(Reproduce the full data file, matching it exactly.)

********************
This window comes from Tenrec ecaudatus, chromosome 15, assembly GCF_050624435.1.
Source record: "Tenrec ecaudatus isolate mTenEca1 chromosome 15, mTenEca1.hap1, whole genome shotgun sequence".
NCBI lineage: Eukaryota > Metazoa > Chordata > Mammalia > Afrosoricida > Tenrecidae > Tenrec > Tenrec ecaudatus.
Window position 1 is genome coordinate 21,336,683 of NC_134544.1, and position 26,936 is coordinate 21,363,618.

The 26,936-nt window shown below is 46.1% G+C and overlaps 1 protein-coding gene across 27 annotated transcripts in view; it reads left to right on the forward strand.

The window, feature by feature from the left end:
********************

This window comes from Tenrec ecaudatus, chromosome 15, assembly GCF_050624435.1.
Source record: "Tenrec ecaudatus isolate mTenEca1 chromosome 15, mTenEca1.hap1, whole genome shotgun sequence".
NCBI lineage: Eukaryota > Metazoa > Chordata > Mammalia > Afrosoricida > Tenrecidae > Tenrec > Tenrec ecaudatus.
Window position 1 is genome coordinate 21,336,683 of NC_134544.1, and position 26,936 is coordinate 21,363,618.

The 26,936-nt window shown below is 46.1% G+C and overlaps 1 protein-coding gene across 27 annotated transcripts in view; it reads left to right on the forward strand.

The window, feature by feature from the left end: